Skip to content
My WebMD Sign In, Sign Up
Font Size

Appendicitis

Appendicitis is an inflammation of the appendix, a 3 1/2-inch-long tube of tissue that extends from the large intestine. No one is absolutely certain what the function of the appendix is. One thing we do know: We can live without it, without apparent consequences.

Appendicitis is a medical emergency that requires prompt surgery to remove the appendix. Left untreated, an inflamed appendix will eventually burst, or perforate, spilling infectious materials into the abdominal cavity. This can lead to peritonitis, a serious inflammation of the abdominal cavity's lining (the peritoneum) that can be fatal unless it is treated quickly with strong antibiotics.

appendix

Sometimes a pus-filled abscess (infection that is walled off from the rest of the body) forms outside the inflamed appendix. Scar tissue then "walls off" the appendix from the rest of the abdomen, preventing infection from spreading. An abscessed appendix is a less urgent situation, but unfortunately, it can't be identified without surgery. For this reason, all cases of appendicitis are treated as emergencies, requiring surgery.

In the U.S., one in 15 people will get appendicitis. Although it can strike at any age, appendicitis is rare under age 2 and most common between ages 10 and 30.

What Causes Appendicitis?

Appendicitis occurs when the appendix becomes blocked, often by stool, a foreign body, or cancer. Blockage may also occur from infection, since the appendix swells in response to any infection in the body.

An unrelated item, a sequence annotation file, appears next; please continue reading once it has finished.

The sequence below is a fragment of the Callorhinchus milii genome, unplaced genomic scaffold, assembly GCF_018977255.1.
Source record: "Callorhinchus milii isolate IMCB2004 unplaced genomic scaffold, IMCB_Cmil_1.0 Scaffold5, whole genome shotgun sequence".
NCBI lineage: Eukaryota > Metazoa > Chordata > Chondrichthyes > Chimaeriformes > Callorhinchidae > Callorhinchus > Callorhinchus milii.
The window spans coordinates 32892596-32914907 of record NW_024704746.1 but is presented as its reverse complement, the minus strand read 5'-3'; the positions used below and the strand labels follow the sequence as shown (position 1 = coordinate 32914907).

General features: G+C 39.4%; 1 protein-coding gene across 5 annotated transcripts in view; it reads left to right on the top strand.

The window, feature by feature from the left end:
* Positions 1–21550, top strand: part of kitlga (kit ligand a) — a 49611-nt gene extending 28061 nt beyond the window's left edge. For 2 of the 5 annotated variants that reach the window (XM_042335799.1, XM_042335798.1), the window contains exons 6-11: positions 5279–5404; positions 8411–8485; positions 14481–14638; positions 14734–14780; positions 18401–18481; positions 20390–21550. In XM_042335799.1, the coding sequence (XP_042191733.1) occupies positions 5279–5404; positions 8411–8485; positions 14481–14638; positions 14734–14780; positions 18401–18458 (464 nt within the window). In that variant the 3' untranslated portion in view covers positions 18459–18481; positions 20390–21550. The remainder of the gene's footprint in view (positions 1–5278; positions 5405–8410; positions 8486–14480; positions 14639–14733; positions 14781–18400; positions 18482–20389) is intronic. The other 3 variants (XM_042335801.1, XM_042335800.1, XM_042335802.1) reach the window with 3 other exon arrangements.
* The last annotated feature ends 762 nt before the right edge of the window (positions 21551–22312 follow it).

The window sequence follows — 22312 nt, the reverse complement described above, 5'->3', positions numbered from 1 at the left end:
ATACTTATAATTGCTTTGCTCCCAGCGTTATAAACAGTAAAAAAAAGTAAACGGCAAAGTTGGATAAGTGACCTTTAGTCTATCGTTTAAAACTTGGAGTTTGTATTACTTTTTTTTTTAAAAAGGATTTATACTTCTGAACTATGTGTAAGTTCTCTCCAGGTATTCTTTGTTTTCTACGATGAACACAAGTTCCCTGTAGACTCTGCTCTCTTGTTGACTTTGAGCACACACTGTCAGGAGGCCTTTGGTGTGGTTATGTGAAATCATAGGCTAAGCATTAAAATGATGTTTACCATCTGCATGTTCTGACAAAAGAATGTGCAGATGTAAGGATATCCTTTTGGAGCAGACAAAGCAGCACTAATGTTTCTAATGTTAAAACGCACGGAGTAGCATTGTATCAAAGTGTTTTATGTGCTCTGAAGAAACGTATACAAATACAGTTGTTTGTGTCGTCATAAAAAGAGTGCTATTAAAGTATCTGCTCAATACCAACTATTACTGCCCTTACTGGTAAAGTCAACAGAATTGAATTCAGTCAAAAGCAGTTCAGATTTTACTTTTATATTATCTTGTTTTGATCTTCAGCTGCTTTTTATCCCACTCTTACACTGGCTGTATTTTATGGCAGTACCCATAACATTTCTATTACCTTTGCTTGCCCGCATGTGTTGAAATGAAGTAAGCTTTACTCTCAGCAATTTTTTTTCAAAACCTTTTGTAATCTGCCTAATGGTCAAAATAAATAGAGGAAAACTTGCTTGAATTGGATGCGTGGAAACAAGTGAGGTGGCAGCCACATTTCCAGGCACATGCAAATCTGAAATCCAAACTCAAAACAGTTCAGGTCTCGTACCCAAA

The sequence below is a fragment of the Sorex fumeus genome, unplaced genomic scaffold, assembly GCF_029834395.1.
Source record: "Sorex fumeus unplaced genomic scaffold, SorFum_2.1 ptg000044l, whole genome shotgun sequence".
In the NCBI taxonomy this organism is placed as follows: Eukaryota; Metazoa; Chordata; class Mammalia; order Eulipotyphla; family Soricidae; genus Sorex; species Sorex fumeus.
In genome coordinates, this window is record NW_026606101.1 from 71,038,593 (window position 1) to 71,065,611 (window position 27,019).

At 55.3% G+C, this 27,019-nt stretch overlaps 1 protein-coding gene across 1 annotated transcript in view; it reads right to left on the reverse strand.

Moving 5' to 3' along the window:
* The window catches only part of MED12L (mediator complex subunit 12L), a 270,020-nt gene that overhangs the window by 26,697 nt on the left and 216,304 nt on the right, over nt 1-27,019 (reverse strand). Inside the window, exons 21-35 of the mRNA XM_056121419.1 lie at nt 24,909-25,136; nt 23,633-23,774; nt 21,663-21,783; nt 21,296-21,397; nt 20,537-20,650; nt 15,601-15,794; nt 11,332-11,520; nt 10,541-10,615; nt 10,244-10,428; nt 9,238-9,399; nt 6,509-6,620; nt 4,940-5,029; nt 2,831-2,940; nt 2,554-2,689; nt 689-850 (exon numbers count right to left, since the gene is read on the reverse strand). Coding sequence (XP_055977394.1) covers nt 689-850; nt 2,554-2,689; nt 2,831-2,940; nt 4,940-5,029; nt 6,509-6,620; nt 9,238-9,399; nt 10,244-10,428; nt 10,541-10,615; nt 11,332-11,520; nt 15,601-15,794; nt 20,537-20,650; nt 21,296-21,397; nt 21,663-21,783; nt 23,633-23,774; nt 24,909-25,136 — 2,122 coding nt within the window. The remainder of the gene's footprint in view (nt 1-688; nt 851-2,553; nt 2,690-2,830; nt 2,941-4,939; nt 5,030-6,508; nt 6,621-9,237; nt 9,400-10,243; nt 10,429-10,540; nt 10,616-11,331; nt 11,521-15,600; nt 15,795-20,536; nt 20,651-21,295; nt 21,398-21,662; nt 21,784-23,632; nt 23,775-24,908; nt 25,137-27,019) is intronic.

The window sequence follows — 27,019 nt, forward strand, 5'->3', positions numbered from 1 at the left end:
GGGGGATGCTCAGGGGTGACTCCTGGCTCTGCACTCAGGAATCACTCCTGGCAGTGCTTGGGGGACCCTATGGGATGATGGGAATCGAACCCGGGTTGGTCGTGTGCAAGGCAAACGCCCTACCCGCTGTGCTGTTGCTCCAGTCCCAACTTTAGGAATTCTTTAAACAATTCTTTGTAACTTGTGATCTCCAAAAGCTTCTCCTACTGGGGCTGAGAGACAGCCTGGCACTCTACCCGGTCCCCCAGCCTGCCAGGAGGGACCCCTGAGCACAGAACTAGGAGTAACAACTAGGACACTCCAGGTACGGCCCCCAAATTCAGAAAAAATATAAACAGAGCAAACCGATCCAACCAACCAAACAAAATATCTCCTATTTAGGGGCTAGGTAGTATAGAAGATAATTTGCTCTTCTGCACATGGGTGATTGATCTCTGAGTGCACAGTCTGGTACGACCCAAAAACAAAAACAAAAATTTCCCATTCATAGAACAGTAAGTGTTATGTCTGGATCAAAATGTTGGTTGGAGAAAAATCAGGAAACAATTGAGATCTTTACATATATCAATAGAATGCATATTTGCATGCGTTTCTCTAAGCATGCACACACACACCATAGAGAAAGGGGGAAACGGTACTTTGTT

What Are the Symptoms of Appendicitis?

The classic symptoms of appendicitis include:

  • Dull pain near the navel or the upper abdomen that becomes sharp as it moves to the lower right abdomen. This is usually the first sign.
  • Loss of appetite
  • Nausea and/or vomiting soon after abdominal pain begins
  • Abdominal swelling
  • Fever of 99-102 degrees Fahrenheit
  • Inability to pass gas

Almost half the time, other symptoms of appendicitis appear, including:

  • Dull or sharp pain anywhere in the upper or lower abdomen, back, or rectum
  • Painful urination
  • Vomiting that precedes the abdominal pain
  • Severe cramps
  • Constipation or diarrhea with gas

If you have any of the mentioned symptoms, seek medical attention immediately, because timely diagnosis and treatment is very important. Do not eat, drink, or use any pain remedies, antacids, laxatives, or heating pads, which can cause an inflamed appendix to rupture.

WebMD Medical Reference

Today on WebMD

man holding his stomach
Get the facts on common problems.
blueberries in a palm
Best and worst foods.
 
woman shopping
Learn what foods to avoid.
fresh and dried plums
Will it help constipation?
 
top foods for probiotics
Slideshow
couple eating at cafe
Article
 
sick child
Slideshow
Woman blowing bubble gum
Slideshow
 

Send yourself a link to download the app.

Loading ...

Please wait...

This feature is temporarily unavailable. Please try again later.

Thanks!

Now check your email account on your mobile phone to download your new app.

Woman with crohns in pain
Slideshow
Woman with stomach pain
Slideshow
 
diet for diverticulitis
Video
what causes diarrhea
Video